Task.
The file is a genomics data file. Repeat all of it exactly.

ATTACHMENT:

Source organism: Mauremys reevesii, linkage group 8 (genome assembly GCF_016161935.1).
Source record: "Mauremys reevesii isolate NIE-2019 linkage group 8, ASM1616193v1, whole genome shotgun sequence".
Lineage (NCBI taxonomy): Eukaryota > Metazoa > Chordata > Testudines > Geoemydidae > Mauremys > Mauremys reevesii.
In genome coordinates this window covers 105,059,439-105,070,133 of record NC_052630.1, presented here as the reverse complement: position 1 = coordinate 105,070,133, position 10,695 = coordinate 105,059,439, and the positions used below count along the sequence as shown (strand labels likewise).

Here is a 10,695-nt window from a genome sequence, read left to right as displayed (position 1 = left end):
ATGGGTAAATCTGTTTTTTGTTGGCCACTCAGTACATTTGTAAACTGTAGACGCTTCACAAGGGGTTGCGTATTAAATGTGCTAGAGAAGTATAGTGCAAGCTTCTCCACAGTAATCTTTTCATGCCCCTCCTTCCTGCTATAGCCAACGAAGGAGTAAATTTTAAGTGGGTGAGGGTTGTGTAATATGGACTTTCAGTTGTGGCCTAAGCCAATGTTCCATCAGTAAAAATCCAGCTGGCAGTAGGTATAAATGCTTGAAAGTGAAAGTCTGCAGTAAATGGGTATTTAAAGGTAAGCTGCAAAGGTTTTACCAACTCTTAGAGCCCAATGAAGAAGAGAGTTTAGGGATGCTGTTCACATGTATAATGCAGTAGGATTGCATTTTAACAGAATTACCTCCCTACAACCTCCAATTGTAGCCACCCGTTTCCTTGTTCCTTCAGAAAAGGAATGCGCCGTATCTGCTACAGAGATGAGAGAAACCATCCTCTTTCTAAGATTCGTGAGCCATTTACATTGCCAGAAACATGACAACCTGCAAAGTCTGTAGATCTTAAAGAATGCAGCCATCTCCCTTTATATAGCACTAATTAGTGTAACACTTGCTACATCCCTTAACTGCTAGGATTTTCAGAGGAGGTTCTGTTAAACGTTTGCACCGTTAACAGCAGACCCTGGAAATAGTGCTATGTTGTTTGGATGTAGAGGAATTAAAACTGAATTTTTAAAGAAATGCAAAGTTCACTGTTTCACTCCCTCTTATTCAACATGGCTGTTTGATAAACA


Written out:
Source organism: Mauremys reevesii, linkage group 8 (genome assembly GCF_016161935.1).
Source record: "Mauremys reevesii isolate NIE-2019 linkage group 8, ASM1616193v1, whole genome shotgun sequence".
Lineage (NCBI taxonomy): Eukaryota > Metazoa > Chordata > Testudines > Geoemydidae > Mauremys > Mauremys reevesii.
In genome coordinates this window covers 105,059,439-105,070,133 of record NC_052630.1, presented here as the reverse complement: position 1 = coordinate 105,070,133, position 10,695 = coordinate 105,059,439, and the positions used below count along the sequence as shown (strand labels likewise).

Here is a 10,695-nt window from a genome sequence, read left to right as displayed (position 1 = left end):
ATGGGTAAATCTGTTTTTTGTTGGCCACTCAGTACATTTGTAAACTGTAGACGCTTCACAAGGGGTTGCGTATTAAATGTGCTAGAGAAGTATAGTGCAAGCTTCTCCACAGTAATCTTTTCATGCCCCTCCTTCCTGCTATAGCCAACGAAGGAGTAAATTTTAAGTGGGTGAGGGTTGTGTAATATGGACTTTCAGTTGTGGCCTAAGCCAATGTTCCATCAGTAAAAATCCAGCTGGCAGTAGGTATAAATGCTTGAAAGTGAAAGTCTGCAGTAAATGGGTATTTAAAGGTAAGCTGCAAAGGTTTTACCAACTCTTAGAGCCCAATGAAGAAGAGAGTTTAGGGATGCTGTTCACATGTATAATGCAGTAGGATTGCATTTTAACAGAATTACCTCCCTACAACCTCCAATTGTAGCCACCCGTTTCCTTGTTCCTTCAGAAAAGGAATGCGCCGTATCTGCTACAGAGATGAGAGAAACCATCCTCTTTCTAAGATTCGTGAGCCATTTACATTGCCAGAAACATGACAACCTGCAAAGTCTGTAGATCTTAAAGAATGCAGCCATCTCCCTTTATATAGCACTAATTAGTGTAACACTTGCTACATCCCTTAACTGCTAGGATTTTCAGAGGAGGTTCTGTTAAACGTTTGCACCGTTAACAGCAGACCCTGGAAATAGTGCTATGTTGTTTGGATGTAGAGGAATTAAAACTGAATTTTTAAAGAAATGCAAAGTTCACTGTTTCACTCCCTCTTATTCAACATGGCTGTTTGATAAACA